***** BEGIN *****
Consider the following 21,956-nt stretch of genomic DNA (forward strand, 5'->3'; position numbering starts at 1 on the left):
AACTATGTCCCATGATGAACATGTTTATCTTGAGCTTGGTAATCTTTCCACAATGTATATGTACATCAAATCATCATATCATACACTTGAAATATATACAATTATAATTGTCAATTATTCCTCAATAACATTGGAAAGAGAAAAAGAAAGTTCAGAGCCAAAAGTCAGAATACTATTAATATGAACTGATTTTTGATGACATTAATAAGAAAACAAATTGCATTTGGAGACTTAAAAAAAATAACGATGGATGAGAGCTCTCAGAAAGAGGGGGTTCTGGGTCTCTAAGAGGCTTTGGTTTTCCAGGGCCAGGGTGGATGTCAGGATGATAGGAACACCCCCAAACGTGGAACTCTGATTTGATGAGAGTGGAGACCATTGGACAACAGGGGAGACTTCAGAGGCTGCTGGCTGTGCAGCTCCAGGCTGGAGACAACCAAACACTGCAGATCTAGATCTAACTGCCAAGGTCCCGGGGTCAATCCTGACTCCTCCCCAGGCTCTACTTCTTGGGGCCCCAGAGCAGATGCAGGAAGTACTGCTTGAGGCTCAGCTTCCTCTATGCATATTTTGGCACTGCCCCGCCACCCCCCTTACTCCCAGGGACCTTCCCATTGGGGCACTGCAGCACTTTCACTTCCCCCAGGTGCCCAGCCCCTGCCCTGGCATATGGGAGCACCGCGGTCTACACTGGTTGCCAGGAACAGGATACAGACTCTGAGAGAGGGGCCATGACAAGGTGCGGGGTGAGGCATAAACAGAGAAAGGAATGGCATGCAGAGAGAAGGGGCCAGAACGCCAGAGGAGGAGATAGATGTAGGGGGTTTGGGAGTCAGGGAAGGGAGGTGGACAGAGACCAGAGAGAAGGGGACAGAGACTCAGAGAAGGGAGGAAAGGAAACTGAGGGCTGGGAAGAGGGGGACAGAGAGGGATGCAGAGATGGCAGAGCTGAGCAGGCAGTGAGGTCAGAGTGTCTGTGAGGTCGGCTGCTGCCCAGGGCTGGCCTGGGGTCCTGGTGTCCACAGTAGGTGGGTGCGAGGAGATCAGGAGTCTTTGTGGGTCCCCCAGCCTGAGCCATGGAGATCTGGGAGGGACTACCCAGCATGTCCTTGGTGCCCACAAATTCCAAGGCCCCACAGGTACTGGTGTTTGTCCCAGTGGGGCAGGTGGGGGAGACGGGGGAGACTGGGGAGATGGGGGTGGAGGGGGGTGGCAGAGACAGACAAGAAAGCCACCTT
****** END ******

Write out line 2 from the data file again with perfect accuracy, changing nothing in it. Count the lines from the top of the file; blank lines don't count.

AACTATGTCCCATGATGAACATGTTTATCTTGAGCTTGGTAATCTTTCCACAATGTATATGTACATCAAATCATCATATCATACACTTGAAATATATACAATTATAATTGTCAATTATTCCTCAATAACATTGGAAAGAGAAAAAGAAAGTTCAGAGCCAAAAGTCAGAATACTATTAATATGAACTGATTTTTGATGACATTAATAAGAAAACAAATTGCATTTGGAGACTTAAAAAAAATAACGATGGATGAGAGCTCTCAGAAAGAGGGGGTTCTGGGTCTCTAAGAGGCTTTGGTTTTCCAGGGCCAGGGTGGATGTCAGGATGATAGGAACACCCCCAAACGTGGAACTCTGATTTGATGAGAGTGGAGACCATTGGACAACAGGGGAGACTTCAGAGGCTGCTGGCTGTGCAGCTCCAGGCTGGAGACAACCAAACACTGCAGATCTAGATCTAACTGCCAAGGTCCCGGGGTCAATCCTGACTCCTCCCCAGGCTCTACTTCTTGGGGCCCCAGAGCAGATGCAGGAAGTACTGCTTGAGGCTCAGCTTCCTCTATGCATATTTTGGCACTGCCCCGCCACCCCCCTTACTCCCAGGGACCTTCCCATTGGGGCACTGCAGCACTTTCACTTCCCCCAGGTGCCCAGCCCCTGCCCTGGCATATGGGAGCACCGCGGTCTACACTGGTTGCCAGGAACAGGATACAGACTCTGAGAGAGGGGCCATGACAAGGTGCGGGGTGAGGCATAAACAGAGAAAGGAATGGCATGCAGAGAGAAGGGGCCAGAACGCCAGAGGAGGAGATAGATGTAGGGGGTTTGGGAGTCAGGGAAGGGAGGTGGACAGAGACCAGAGAGAAGGGGACAGAGACTCAGAGAAGGGAGGAAAGGAAACTGAGGGCTGGGAAGAGGGGGACAGAGAGGGATGCAGAGATGGCAGAGCTGAGCAGGCAGTGAGGTCAGAGTGTCTGTGAGGTCGGCTGCTGCCCAGGGCTGGCCTGGGGTCCTGGTGTCCACAGTAGGTGGGTGCGAGGAGATCAGGAGTCTTTGTGGGTCCCCCAGCCTGAGCCATGGAGATCTGGGAGGGACTACCCAGCATGTCCTTGGTGCCCACAAATTCCAAGGCCCCACAGGTACTGGTGTTTGTCCCAGTGGGGCAGGTGGGGGAGACGGGGGAGACTGGGGAGATGGGGGTGGAGGGGGGTGGCAGAGACAGACAAGAAAGCCACCTT